Steam reports they have over 4 million Mac-using customers. But how many are playing games that aren’t mobile shovelware?
Macs still make up a tiny percentage of Steam’s customers —less than 3.5 percent, in fact — but it’s heartening to talk about Mac gamers in the millions. Still, numbers don’t tell the whole story.
A quick look around Steam’s OS X section or the Mac App Store reveals a sad truth: A lot of the games that get published on these services are tired retreads — ports, essentially — of games that were originally developed for mobile platforms. I wonder how many of those 4 million Mac gamers are playing crap that was never designed for their platform to begin with?
This isn’t unique to Steam, either. I frequently have this problem when I’m cruising the Mac App Store looking for new stuff to play. I’ll find something that looks a bit interesting, will click through or do more research on it only to find out it’s been on Android or iOS for months.
It’s an existential crisis for self-identified computer gamers
Mac gamers have long played second fiddle to PC gamers, but now they’re playing second (or maybe third) fiddle to mobile gamers, as well.
It’s an existential crisis for self-identified computer gamers, but a few different phenomena have converged to make it happen. First, mobile games are incredibly popular. There are hundreds of millions of people who play games on mobile devices, so it’s a huge potential market. The mobile market has been quick to embrace alternative payment methods like free to play/pay to win models, which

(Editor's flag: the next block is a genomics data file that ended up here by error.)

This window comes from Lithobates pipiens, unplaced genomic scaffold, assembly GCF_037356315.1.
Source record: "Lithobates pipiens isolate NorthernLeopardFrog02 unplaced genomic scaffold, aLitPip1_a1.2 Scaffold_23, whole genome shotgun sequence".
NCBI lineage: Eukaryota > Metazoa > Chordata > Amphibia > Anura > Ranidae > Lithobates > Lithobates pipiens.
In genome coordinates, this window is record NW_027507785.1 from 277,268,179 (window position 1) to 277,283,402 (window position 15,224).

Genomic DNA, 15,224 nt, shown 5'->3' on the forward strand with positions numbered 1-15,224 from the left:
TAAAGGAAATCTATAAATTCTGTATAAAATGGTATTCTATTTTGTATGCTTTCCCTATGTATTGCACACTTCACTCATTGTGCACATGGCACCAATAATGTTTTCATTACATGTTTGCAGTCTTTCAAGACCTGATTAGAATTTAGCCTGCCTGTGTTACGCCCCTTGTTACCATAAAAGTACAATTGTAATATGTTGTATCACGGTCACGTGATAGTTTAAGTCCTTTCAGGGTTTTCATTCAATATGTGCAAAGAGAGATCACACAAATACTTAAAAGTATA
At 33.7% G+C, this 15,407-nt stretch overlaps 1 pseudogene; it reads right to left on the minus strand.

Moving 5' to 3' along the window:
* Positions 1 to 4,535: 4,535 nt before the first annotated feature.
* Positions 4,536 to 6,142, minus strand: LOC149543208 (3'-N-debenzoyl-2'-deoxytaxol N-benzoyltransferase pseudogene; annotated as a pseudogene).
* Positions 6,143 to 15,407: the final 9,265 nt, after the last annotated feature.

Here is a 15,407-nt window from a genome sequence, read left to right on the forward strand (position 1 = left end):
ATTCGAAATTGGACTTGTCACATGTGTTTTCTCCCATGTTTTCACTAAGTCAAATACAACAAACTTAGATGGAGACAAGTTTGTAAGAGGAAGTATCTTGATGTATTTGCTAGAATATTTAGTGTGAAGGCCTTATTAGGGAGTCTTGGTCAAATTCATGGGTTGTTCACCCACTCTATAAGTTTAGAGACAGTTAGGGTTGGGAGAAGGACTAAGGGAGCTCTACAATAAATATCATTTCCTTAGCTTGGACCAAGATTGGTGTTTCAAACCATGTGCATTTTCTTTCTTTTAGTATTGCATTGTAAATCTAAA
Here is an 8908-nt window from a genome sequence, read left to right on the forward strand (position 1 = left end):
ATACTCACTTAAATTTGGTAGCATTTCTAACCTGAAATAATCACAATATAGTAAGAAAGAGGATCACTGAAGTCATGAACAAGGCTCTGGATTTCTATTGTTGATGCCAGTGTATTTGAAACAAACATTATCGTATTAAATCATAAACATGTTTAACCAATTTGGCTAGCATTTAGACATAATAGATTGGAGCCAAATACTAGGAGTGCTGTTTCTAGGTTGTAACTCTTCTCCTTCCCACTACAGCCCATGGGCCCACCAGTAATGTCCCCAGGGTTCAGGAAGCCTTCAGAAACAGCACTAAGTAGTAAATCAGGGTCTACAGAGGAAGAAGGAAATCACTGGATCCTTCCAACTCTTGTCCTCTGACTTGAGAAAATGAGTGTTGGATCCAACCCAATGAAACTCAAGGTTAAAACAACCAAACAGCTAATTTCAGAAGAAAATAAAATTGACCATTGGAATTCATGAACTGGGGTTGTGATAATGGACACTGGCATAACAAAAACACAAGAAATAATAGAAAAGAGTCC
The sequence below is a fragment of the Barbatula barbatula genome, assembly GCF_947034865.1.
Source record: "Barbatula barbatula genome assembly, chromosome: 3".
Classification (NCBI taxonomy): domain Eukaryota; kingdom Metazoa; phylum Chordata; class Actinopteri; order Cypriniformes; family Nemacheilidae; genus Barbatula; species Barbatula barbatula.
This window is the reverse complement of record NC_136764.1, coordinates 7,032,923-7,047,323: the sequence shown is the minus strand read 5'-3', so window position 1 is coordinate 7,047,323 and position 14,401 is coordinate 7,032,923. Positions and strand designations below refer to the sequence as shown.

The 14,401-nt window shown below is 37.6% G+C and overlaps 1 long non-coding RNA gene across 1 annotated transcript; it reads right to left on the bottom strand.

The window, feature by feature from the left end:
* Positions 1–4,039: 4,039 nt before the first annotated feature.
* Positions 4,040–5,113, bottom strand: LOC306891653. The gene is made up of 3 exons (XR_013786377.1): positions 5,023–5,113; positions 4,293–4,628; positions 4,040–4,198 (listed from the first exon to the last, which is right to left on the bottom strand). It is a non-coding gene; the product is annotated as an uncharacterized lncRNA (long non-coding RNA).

What’s more, the tools used to develop games make it easier for developers to create one product that can be published on multiple platforms. It’s not just Xcode’s portability between iOS and OS X, either. Unity is a popular game development tool that has been used in thousands of apps and games, including lots and lots of mobile games. But Unity is not just for mobile games: Look at Cities: Skylines, the popular city building game that some say is better than EA/Maxis’ SimCity reboot (and works great on the Mac).
Tools like that are making it easier for developers to cast a wide net without having to invest lots of money and assume the risk of supporting unfamiliar platforms. Mac users are benefitting from that most directly.
What difference does it make if the game I’m playing started life on the iPad, as long as it’s fun?
For a fair number of those four million gamers, the difference between a “mobile” game and a “computer” game may be increasingly irrelevant. We’re looking to spend a few minutes with a diversion on our computer in between meetings and other work, or perhaps in front of the TV relaxing after supper. What difference does it make if the game I’m playing started life on the iPad, as long as it’s fun?
In fairness, it really shouldn’t. But my concern is that right now, differentiating first-run Mac games and game ports from mobile conversions requires a bit of detective work. Sometimes it’s pretty obvious: If a game is free to play and has some sort of in-app purchase mechanism, I assume it’s a mobile port (and I’m usually right). If the screenshots or video show a touchscreen, that’s a dead giveaway that the Mac really wasn’t targeted as a primary platform.
But it shouldn’t be that difficult. And I’m saying this as someone who trolls the stores as part of his job; I can’t imagine the casual gamer is going to invest a lot more time or effort in doing so, and as far as I’m concerned, people spending money on software deserve to know what they’re getting.
I just wish that the Mac App Store, Steam, Macgamestore.com and other places where Mac games are sold made it easier to differentiate unique Mac games and first-run Mac game ports from the increasingly undifferentiated horde of mobile games that have come to the computer as well.
Caveat emptor, as the expression goes: Let the buyer beware. And ultimately it’s on the consumers to educate themselves. But let’s not make buying the games any more of a user-hostile experience than it has to be.